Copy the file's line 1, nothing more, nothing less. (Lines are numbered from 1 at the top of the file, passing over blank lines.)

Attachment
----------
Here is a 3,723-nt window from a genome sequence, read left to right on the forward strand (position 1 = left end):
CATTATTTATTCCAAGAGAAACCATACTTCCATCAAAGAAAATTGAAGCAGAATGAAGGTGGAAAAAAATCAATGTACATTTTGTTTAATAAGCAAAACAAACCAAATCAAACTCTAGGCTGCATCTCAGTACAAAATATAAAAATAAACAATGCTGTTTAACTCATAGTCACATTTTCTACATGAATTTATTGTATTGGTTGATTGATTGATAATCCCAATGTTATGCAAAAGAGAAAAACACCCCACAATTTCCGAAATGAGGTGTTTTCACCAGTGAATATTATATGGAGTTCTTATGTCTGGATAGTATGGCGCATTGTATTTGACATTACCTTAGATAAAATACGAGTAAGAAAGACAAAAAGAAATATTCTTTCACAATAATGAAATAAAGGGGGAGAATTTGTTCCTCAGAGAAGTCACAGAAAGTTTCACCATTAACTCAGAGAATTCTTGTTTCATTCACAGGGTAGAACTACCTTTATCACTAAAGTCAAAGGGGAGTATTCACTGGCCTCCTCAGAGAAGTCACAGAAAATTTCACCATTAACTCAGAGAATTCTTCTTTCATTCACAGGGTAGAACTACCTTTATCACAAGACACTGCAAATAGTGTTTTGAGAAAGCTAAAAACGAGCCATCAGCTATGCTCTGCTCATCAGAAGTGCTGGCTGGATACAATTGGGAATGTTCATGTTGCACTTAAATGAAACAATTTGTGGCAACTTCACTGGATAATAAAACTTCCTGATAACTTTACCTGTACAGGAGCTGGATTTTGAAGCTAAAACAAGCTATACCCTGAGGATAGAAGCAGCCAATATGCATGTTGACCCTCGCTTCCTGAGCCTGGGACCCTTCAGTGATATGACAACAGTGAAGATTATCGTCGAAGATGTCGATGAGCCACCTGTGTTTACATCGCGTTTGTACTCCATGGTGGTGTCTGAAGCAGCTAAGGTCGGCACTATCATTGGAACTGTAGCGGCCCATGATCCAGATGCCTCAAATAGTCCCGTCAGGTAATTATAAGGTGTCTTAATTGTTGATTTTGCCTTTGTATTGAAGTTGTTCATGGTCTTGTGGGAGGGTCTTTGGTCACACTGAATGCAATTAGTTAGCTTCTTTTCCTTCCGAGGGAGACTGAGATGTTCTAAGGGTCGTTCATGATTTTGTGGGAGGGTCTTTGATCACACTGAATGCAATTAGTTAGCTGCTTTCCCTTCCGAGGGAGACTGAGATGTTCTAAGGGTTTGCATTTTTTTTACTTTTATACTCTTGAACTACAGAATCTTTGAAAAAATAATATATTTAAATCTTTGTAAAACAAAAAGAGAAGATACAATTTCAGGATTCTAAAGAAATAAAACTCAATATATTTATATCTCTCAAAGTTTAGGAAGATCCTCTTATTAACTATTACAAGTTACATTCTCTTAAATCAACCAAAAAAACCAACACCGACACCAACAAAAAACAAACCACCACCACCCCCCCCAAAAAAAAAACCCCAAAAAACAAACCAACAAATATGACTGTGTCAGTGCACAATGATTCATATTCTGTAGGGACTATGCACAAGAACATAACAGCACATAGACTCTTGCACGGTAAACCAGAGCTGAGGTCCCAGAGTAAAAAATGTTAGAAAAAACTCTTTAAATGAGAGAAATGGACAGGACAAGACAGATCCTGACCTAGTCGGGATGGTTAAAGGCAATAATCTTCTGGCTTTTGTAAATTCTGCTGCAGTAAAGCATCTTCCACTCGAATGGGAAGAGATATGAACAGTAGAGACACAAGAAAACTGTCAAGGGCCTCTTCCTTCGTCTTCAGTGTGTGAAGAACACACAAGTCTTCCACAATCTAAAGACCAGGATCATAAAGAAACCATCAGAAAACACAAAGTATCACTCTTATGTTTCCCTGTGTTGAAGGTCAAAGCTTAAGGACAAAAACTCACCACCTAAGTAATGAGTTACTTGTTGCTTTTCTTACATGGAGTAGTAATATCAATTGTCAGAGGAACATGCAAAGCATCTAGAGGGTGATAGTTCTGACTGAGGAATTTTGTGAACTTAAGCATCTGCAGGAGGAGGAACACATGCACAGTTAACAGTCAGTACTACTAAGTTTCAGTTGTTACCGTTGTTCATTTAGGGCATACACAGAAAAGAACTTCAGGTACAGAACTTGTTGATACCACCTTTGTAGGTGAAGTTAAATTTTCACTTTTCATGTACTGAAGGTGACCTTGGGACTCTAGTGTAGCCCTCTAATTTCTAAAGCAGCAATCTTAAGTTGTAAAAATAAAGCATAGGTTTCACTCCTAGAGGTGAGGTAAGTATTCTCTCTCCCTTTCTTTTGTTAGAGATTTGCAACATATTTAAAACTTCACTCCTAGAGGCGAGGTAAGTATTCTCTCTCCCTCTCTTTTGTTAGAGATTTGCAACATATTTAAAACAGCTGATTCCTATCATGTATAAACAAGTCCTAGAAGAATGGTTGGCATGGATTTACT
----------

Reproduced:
Here is a 3,723-nt window from a genome sequence, read left to right on the forward strand (position 1 = left end):